The Qld Court of Appeal has ruled that a child by aboriginal culture is not a “child” of a deceased person for the purposes of intestacy, or family provision laws.
The appellant administrator was the only surviving parent of the deceased. The deceased had no biological children. The respondent is the biological nephew of the deceased. The evidence was that the respondent’s biological mother and the deceased (who were sisters) made an arrangement that the respondent would be brought up by the deceased as her son. The parties were members of a native title claim group called the Maiawali Karawali People. According to Aboriginal tradition practiced by those people, the relationship between the respondent and the deceased was a permanent relationship which amounted to a mother and son relationship.
The respondent brought an application for 1) declarations that he was entitled to the whole of the estate on intestacy 2) family provision and 3) a declaration of paternity.
The administrator brought a strike out application. The primary judge found that the respondent had at least an arguable case that he was the child of the deceased under Aboriginal tradition.
The Court of Appeal disagreed and the action was struck out.
Per Fraser JA (at ):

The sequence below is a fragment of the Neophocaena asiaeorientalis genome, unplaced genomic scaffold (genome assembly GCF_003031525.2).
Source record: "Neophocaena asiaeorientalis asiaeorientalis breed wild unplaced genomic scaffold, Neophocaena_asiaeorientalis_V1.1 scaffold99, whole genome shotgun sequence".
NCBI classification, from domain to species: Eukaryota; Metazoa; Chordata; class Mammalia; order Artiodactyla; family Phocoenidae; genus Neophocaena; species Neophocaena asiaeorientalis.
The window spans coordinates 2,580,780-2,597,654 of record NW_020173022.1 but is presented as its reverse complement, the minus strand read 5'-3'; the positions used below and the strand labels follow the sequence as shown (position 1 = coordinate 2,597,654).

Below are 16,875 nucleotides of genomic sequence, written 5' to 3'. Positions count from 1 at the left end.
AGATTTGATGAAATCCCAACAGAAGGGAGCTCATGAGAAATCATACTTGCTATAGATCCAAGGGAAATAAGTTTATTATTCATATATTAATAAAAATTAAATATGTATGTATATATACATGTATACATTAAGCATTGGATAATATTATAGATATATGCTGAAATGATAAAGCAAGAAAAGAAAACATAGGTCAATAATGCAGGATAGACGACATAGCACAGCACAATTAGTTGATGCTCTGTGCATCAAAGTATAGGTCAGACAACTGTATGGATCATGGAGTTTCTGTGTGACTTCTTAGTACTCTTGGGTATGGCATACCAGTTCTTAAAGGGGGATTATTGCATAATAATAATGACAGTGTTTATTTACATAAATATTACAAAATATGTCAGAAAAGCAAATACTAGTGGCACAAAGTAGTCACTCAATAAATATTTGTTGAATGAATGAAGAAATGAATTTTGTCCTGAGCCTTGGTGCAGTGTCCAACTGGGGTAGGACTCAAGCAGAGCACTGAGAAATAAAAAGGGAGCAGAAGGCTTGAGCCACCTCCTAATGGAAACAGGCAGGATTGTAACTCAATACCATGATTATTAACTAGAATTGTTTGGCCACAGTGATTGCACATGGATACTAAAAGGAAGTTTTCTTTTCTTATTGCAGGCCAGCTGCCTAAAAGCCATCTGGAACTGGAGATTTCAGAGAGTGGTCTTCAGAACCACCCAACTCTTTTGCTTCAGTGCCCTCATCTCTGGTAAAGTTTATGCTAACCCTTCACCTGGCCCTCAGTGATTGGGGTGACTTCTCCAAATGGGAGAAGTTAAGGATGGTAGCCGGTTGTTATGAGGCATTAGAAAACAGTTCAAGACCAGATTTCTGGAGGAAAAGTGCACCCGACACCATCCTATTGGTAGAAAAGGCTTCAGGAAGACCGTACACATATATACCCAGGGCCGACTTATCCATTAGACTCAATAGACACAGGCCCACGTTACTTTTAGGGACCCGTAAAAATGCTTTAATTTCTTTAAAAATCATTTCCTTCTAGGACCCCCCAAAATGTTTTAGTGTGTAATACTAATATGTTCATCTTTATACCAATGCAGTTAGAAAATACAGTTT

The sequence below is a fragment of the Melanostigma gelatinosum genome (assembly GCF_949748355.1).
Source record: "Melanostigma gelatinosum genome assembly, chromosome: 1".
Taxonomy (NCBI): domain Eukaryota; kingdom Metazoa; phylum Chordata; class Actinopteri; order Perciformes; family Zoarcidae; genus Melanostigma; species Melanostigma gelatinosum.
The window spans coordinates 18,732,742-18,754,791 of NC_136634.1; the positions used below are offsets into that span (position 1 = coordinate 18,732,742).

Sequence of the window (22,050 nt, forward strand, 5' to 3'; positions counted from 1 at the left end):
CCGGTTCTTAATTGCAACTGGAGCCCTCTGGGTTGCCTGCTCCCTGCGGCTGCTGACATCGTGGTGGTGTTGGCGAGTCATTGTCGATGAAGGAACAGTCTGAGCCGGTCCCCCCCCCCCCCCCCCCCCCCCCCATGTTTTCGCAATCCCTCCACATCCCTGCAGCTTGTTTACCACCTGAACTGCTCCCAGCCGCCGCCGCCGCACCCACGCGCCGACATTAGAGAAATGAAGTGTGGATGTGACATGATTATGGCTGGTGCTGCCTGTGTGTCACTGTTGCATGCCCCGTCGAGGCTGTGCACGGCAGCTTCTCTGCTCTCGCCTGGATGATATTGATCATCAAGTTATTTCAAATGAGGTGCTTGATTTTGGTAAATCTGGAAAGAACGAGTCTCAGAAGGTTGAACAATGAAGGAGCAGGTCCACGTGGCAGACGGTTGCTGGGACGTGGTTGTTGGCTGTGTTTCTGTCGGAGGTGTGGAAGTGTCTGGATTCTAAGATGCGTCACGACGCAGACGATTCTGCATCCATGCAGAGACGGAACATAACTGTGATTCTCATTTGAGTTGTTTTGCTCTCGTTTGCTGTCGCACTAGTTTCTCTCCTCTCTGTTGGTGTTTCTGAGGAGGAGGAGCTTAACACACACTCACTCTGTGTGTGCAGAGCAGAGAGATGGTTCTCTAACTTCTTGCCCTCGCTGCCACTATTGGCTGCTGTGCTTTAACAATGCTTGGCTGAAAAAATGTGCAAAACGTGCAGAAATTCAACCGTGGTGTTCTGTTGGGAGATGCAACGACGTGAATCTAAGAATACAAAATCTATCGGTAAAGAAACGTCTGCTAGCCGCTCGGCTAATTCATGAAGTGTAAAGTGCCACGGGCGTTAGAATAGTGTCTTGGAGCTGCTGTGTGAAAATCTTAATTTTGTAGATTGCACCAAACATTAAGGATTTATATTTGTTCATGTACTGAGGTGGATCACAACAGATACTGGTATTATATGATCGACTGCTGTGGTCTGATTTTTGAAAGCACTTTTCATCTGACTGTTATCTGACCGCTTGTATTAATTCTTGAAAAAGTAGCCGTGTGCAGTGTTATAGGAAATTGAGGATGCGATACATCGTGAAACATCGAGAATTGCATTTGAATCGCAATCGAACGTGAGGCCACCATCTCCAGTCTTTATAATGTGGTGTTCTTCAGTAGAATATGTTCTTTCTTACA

“…in the absence of any definition or even any reference in [the Succession] Act to Aboriginal tradition, the well understood terms “child” and “issue” are not open to a construction which comprehends a biological nephew of an intestate on the basis that, in accordance with an Aboriginal tradition, the nephew is treated as a child of the deceased. Assuming in the respondent’s favour that the tradition which he invoked was relevant to succession of property upon intestacy (a topic which was not touched upon in the evidence), the tradition obviously differs radically from the scheme established by the Succession Act. In this case, for example, the effect of the respondent’s construction would be to deprive the appellant (who evidently does not regard herself as bound by the Aboriginal tradition for which the respondent contends) of the right to the whole estate apparently conferred upon her by the Succession Act. That tradition is not recognised by the common law of Australia… Whatever legal rights, if any, the respondent has to succeed on intestacy, depend upon the provisions of the Succession Act. Because the tradition that the respondent invoked is not recognised in the Succession Act, the court has no power to apply it.”